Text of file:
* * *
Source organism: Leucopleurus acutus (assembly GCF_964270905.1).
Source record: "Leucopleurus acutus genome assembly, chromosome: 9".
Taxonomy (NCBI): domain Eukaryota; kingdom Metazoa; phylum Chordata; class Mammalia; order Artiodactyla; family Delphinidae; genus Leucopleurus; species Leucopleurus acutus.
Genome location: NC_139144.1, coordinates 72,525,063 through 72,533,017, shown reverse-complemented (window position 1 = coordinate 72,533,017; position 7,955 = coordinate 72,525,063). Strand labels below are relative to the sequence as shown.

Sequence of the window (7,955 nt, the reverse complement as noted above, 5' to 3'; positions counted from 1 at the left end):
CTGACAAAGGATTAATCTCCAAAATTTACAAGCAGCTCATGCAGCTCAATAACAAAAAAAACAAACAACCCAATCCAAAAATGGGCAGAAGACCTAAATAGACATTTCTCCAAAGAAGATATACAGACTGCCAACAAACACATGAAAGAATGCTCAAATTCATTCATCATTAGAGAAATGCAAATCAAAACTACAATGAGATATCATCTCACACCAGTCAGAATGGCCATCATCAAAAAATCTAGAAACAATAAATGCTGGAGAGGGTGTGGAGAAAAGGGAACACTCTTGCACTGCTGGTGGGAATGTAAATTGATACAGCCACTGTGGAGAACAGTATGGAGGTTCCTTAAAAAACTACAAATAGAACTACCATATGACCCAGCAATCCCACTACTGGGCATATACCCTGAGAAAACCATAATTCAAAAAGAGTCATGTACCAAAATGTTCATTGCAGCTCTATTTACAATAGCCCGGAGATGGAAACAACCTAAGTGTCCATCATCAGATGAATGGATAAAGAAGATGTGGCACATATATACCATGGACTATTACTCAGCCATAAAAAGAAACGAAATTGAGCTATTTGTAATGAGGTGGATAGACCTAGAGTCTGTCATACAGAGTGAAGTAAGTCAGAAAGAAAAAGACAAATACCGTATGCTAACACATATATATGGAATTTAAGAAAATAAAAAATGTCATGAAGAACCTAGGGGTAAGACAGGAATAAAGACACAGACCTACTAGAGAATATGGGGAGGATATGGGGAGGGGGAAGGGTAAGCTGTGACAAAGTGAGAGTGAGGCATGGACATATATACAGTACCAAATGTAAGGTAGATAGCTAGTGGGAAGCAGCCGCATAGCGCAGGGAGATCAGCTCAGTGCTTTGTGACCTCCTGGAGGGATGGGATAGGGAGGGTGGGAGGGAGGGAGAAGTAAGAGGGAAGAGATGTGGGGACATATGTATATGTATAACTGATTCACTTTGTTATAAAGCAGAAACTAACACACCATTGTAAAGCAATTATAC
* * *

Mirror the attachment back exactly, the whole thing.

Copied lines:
Source organism: Leucopleurus acutus (assembly GCF_964270905.1).
Source record: "Leucopleurus acutus genome assembly, chromosome: 9".
Taxonomy (NCBI): domain Eukaryota; kingdom Metazoa; phylum Chordata; class Mammalia; order Artiodactyla; family Delphinidae; genus Leucopleurus; species Leucopleurus acutus.
Genome location: NC_139144.1, coordinates 72,525,063 through 72,533,017, shown reverse-complemented (window position 1 = coordinate 72,533,017; position 7,955 = coordinate 72,525,063). Strand labels below are relative to the sequence as shown.

Sequence of the window (7,955 nt, the reverse complement as noted above, 5' to 3'; positions counted from 1 at the left end):
CTGACAAAGGATTAATCTCCAAAATTTACAAGCAGCTCATGCAGCTCAATAACAAAAAAAACAAACAACCCAATCCAAAAATGGGCAGAAGACCTAAATAGACATTTCTCCAAAGAAGATATACAGACTGCCAACAAACACATGAAAGAATGCTCAAATTCATTCATCATTAGAGAAATGCAAATCAAAACTACAATGAGATATCATCTCACACCAGTCAGAATGGCCATCATCAAAAAATCTAGAAACAATAAATGCTGGAGAGGGTGTGGAGAAAAGGGAACACTCTTGCACTGCTGGTGGGAATGTAAATTGATACAGCCACTGTGGAGAACAGTATGGAGGTTCCTTAAAAAACTACAAATAGAACTACCATATGACCCAGCAATCCCACTACTGGGCATATACCCTGAGAAAACCATAATTCAAAAAGAGTCATGTACCAAAATGTTCATTGCAGCTCTATTTACAATAGCCCGGAGATGGAAACAACCTAAGTGTCCATCATCAGATGAATGGATAAAGAAGATGTGGCACATATATACCATGGACTATTACTCAGCCATAAAAAGAAACGAAATTGAGCTATTTGTAATGAGGTGGATAGACCTAGAGTCTGTCATACAGAGTGAAGTAAGTCAGAAAGAAAAAGACAAATACCGTATGCTAACACATATATATGGAATTTAAGAAAATAAAAAATGTCATGAAGAACCTAGGGGTAAGACAGGAATAAAGACACAGACCTACTAGAGAATATGGGGAGGATATGGGGAGGGGGAAGGGTAAGCTGTGACAAAGTGAGAGTGAGGCATGGACATATATACAGTACCAAATGTAAGGTAGATAGCTAGTGGGAAGCAGCCGCATAGCGCAGGGAGATCAGCTCAGTGCTTTGTGACCTCCTGGAGGGATGGGATAGGGAGGGTGGGAGGGAGGGAGAAGTAAGAGGGAAGAGATGTGGGGACATATGTATATGTATAACTGATTCACTTTGTTATAAAGCAGAAACTAACACACCATTGTAAAGCAATTATAC